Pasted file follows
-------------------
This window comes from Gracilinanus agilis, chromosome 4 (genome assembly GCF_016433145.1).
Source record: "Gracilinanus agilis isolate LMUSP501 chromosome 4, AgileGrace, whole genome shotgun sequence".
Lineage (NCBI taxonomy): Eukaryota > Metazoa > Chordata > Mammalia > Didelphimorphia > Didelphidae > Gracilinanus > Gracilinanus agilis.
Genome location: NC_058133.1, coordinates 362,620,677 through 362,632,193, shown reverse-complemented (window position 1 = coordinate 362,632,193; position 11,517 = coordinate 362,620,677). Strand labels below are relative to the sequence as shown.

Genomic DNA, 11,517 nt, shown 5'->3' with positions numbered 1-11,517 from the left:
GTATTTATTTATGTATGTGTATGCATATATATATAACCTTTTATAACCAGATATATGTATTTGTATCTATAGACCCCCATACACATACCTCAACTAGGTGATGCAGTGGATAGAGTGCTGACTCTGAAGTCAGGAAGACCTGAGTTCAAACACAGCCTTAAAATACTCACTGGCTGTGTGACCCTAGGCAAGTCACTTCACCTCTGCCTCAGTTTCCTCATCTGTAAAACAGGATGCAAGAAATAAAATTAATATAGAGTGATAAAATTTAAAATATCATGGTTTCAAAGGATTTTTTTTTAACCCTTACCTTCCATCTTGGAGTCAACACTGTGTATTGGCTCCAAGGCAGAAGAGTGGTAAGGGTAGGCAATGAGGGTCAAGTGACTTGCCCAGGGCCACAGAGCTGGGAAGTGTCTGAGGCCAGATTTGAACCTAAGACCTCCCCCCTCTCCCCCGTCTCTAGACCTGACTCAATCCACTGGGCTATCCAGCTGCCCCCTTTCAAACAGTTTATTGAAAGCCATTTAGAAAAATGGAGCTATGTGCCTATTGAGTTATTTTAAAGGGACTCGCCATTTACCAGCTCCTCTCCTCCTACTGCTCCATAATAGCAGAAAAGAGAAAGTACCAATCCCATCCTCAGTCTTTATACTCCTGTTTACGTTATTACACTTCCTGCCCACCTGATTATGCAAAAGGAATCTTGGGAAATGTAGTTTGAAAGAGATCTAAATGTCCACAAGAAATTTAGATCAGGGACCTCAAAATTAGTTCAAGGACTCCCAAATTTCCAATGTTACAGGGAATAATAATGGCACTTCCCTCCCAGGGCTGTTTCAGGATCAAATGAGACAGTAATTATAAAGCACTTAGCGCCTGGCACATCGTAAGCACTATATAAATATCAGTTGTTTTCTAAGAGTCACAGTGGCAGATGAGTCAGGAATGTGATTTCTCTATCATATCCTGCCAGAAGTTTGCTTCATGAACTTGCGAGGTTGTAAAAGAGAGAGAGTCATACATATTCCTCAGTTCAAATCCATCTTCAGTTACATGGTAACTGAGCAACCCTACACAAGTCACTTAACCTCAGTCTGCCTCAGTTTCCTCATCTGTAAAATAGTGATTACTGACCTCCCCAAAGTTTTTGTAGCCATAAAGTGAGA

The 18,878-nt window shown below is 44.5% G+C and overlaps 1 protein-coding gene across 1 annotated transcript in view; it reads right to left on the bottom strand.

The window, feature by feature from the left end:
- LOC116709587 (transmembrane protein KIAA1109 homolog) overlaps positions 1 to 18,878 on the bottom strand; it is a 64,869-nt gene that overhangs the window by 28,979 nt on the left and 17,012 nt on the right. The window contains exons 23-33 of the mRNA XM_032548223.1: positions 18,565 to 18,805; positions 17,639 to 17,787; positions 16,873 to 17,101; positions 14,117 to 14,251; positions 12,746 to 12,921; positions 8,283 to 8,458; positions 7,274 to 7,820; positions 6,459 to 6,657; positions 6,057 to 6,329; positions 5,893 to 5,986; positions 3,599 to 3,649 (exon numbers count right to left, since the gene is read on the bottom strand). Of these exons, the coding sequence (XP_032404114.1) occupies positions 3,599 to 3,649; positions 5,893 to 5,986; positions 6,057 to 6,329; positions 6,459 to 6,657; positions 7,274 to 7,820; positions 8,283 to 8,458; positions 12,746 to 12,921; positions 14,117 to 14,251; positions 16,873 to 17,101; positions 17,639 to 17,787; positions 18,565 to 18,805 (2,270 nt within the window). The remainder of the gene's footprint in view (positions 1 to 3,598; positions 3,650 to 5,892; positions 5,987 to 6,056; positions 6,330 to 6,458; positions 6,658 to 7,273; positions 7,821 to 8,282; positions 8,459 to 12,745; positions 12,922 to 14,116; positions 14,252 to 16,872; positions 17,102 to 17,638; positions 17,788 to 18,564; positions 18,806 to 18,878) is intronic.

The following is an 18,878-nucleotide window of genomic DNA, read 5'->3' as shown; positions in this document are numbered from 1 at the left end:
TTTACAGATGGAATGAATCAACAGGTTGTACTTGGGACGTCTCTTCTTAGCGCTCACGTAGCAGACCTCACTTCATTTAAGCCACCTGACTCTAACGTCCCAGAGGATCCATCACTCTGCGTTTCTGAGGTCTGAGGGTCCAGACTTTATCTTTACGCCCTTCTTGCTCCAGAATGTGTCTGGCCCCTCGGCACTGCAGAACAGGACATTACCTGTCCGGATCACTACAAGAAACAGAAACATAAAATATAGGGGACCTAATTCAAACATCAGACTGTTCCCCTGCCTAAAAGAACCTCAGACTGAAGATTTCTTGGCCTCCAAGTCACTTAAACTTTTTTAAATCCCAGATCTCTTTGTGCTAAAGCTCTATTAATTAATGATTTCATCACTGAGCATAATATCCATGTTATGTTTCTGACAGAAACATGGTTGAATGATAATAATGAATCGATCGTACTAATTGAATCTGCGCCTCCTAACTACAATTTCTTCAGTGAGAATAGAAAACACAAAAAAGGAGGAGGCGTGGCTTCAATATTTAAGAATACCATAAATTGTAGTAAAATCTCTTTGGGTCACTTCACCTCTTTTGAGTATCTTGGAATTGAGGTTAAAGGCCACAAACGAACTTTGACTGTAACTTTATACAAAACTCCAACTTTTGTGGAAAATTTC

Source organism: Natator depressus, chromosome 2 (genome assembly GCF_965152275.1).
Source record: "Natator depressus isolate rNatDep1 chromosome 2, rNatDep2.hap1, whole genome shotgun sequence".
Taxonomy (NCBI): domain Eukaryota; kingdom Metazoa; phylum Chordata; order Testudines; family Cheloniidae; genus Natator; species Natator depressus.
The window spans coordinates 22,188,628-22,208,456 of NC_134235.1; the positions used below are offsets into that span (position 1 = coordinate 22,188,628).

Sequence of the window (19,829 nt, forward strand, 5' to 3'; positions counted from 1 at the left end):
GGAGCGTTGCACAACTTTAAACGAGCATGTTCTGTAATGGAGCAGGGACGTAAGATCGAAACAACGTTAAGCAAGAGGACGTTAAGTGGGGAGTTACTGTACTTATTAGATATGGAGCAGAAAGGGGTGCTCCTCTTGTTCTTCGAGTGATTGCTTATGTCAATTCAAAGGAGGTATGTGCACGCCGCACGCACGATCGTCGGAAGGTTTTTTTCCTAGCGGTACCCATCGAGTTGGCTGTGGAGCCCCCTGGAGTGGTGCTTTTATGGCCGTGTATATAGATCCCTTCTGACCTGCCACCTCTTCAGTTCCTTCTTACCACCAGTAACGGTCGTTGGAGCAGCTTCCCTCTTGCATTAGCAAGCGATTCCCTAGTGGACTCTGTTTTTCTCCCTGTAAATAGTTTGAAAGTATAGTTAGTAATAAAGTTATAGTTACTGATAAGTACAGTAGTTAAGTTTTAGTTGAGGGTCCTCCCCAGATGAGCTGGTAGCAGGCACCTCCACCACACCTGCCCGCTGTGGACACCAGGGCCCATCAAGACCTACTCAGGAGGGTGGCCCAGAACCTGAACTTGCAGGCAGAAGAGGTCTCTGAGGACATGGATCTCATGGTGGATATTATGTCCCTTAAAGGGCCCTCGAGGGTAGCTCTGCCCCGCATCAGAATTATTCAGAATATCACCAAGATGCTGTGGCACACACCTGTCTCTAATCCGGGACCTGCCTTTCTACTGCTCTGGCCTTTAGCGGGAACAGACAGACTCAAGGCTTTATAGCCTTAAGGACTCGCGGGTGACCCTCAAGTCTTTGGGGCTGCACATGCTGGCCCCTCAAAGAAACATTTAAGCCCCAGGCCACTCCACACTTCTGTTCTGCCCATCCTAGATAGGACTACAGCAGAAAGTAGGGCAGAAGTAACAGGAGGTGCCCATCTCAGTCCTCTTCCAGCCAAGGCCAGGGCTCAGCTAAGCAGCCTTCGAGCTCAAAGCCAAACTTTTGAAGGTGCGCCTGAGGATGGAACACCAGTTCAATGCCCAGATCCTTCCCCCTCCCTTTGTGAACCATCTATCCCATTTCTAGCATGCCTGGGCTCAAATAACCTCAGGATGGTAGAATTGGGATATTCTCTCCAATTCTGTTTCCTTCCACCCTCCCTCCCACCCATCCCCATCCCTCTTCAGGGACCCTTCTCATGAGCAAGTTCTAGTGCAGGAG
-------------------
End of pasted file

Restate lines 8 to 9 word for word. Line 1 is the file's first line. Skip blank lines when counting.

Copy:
The window, feature by feature from the left end:
- LOC116709587 (transmembrane protein KIAA1109 homolog) overlaps positions 1 to 18,878 on the bottom strand; it is a 64,869-nt gene that overhangs the window by 28,979 nt on the left and 17,012 nt on the right. The window contains exons 23-33 of the mRNA XM_032548223.1: positions 18,565 to 18,805; positions 17,639 to 17,787; positions 16,873 to 17,101; positions 14,117 to 14,251; positions 12,746 to 12,921; positions 8,283 to 8,458; positions 7,274 to 7,820; positions 6,459 to 6,657; positions 6,057 to 6,329; positions 5,893 to 5,986; positions 3,599 to 3,649 (exon numbers count right to left, since the gene is read on the bottom strand). Of these exons, the coding sequence (XP_032404114.1) occupies positions 3,599 to 3,649; positions 5,893 to 5,986; positions 6,057 to 6,329; positions 6,459 to 6,657; positions 7,274 to 7,820; positions 8,283 to 8,458; positions 12,746 to 12,921; positions 14,117 to 14,251; positions 16,873 to 17,101; positions 17,639 to 17,787; positions 18,565 to 18,805 (2,270 nt within the window). The remainder of the gene's footprint in view (positions 1 to 3,598; positions 3,650 to 5,892; positions 5,987 to 6,056; positions 6,330 to 6,458; positions 6,658 to 7,273; positions 7,821 to 8,282; positions 8,459 to 12,745; positions 12,922 to 14,116; positions 14,252 to 16,872; positions 17,102 to 17,638; positions 17,788 to 18,564; positions 18,806 to 18,878) is intronic.